"At some point we've got to protect ourselves," said attorney Scott Broyles.
Broyles is talking about the rights of citizens over those who face felony DUI charges. According to Sergeant Mike Eggleston, on August 1st, a new law came into effect, that allows Washington State Patrol troopers to draw blood without consent from a specific group of DUI offenders.
The troopers can take people who have any kind of vehicular homicide or assault charges, or those who are facing their fifth DUI to a nearby medical facility to test their Blood Alcohol Content level or BAC, whether they agree or not.
"If you're going to be charged with felony DUI, in other words if they can confirm that you've had more than this, will be your fifth DUI within the last ten years then you will fall under the special evidence warnings for removing blood for the purposes of testing your blood," said Eggleston.
"Somebody who's got a felony or obviously a dead body in a car crash at their feet, at that point they're over the line," said Broyles. "The rest of us have some rights."
The law previously gave DUI offenders the choice of a breathalyzer test or getting their blood drawn. Broyles said because the alcohol is metabolized through your body when you breath into a breathalyzer, your BAC level can come out to be lower then if you were to test straight from your blood.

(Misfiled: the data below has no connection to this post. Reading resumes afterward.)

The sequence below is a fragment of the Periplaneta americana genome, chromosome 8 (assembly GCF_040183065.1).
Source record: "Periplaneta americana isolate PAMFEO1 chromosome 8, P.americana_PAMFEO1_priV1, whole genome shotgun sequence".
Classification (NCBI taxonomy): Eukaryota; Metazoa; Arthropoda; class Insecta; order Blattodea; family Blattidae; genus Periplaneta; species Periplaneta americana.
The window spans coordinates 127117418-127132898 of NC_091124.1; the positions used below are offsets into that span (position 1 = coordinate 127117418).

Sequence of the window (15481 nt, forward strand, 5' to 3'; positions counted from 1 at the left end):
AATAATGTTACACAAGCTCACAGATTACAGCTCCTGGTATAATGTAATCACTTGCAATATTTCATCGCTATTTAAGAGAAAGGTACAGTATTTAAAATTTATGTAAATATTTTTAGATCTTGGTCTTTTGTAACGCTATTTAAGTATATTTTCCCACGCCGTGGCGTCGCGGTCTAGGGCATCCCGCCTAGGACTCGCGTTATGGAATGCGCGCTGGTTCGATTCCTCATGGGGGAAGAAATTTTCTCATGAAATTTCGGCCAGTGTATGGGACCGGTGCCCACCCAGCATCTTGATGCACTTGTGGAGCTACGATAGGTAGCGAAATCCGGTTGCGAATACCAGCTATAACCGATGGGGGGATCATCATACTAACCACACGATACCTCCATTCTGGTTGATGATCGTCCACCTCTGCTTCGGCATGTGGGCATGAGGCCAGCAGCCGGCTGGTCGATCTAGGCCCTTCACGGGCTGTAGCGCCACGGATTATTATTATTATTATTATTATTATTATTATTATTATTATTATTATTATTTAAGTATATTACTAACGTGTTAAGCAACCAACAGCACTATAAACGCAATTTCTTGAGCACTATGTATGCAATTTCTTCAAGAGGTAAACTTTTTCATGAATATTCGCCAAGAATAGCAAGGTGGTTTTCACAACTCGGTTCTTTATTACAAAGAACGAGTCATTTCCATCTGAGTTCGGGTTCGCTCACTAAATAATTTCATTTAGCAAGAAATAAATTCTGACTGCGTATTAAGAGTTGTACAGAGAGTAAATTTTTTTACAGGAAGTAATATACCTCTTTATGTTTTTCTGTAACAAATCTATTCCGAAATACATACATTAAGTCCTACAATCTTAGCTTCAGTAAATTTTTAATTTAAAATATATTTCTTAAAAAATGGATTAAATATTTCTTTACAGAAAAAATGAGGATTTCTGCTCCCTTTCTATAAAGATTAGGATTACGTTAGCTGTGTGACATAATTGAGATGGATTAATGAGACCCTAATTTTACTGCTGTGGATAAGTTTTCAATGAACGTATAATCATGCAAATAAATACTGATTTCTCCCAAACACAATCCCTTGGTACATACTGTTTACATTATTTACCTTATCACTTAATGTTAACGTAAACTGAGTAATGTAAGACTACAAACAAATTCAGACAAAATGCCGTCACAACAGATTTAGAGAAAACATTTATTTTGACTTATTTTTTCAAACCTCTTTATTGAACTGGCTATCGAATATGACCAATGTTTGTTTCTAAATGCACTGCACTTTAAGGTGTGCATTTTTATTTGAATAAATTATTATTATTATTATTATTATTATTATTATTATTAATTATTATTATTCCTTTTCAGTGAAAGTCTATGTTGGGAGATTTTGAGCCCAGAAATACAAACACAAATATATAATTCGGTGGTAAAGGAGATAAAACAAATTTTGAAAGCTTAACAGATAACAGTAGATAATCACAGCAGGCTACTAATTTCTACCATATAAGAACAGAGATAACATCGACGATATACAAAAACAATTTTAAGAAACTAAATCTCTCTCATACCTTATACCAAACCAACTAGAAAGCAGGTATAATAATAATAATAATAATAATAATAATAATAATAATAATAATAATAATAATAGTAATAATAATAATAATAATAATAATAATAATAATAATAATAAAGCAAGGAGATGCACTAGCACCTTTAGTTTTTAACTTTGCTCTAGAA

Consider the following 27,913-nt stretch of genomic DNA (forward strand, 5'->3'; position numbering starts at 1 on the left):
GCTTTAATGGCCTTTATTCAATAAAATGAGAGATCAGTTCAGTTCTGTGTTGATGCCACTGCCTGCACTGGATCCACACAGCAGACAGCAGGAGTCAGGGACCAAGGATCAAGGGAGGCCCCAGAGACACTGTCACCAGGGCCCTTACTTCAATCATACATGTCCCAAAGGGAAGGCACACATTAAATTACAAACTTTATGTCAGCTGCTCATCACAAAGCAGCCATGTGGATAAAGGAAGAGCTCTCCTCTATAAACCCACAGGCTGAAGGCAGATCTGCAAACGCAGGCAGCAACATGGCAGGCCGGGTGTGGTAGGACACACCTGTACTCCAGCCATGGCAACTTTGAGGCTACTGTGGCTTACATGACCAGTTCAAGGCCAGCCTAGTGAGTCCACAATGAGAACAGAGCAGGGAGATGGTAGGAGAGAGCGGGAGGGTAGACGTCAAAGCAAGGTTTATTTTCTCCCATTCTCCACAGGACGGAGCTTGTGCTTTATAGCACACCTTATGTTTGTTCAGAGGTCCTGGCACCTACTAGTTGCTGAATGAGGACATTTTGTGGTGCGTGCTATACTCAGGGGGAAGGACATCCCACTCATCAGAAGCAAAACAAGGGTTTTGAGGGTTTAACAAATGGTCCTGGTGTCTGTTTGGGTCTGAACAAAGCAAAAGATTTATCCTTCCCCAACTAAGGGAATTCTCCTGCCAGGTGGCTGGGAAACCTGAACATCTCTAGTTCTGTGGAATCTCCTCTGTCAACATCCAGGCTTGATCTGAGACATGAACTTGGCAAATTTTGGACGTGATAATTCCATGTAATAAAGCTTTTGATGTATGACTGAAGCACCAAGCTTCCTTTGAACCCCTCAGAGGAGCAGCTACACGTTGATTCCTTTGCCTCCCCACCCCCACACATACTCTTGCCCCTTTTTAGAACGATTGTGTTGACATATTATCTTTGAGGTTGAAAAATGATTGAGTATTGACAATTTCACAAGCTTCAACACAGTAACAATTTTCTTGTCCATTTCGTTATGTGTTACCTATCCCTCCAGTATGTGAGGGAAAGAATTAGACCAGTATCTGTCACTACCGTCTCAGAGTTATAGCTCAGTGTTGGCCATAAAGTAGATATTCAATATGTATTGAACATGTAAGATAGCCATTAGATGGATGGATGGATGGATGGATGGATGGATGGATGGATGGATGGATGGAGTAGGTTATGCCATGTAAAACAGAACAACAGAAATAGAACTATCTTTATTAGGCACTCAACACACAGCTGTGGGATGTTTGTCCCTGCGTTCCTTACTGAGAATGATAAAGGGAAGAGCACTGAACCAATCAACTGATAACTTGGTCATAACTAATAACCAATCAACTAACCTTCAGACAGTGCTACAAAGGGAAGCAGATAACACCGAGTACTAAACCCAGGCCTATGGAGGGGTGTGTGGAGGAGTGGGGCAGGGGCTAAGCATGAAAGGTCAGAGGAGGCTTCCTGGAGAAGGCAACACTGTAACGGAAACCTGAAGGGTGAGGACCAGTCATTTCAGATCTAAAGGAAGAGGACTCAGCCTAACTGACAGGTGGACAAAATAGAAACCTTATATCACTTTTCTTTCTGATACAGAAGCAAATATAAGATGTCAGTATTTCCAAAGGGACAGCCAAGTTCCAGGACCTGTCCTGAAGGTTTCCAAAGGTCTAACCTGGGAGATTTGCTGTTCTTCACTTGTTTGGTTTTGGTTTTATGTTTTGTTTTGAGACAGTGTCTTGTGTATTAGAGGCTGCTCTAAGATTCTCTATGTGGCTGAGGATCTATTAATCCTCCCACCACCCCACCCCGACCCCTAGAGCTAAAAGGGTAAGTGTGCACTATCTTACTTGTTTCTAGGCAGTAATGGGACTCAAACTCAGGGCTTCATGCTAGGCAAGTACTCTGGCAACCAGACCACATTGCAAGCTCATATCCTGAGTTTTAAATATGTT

Naturally most people objected to the invasive test because of this. However now, those who are facing felony DUI charges or have previous convictions regarding vehicular homicide or assault will get their blood drawn.
"Instead of giving consent to provide a breath sample, like you would on a regular DUI, what would happen now is it falls under special evidence which means you will be submitted to a blood draw," said Eggleston.
"Sometimes that harsh statement is lock them up and throw away the key," said Broyles. "Unfortunately at felony DUI level you get there."
Eggleston said felony DUI charges are uncommon in this area. He said that typically you'll see this procedure occur in more metropolitan areas that are densely populated.
If you'd like to take a look at the RCW statute, go to http://apps.leg.wa.gov/RCW/default.aspx?cite=46.61.5055
for the full document.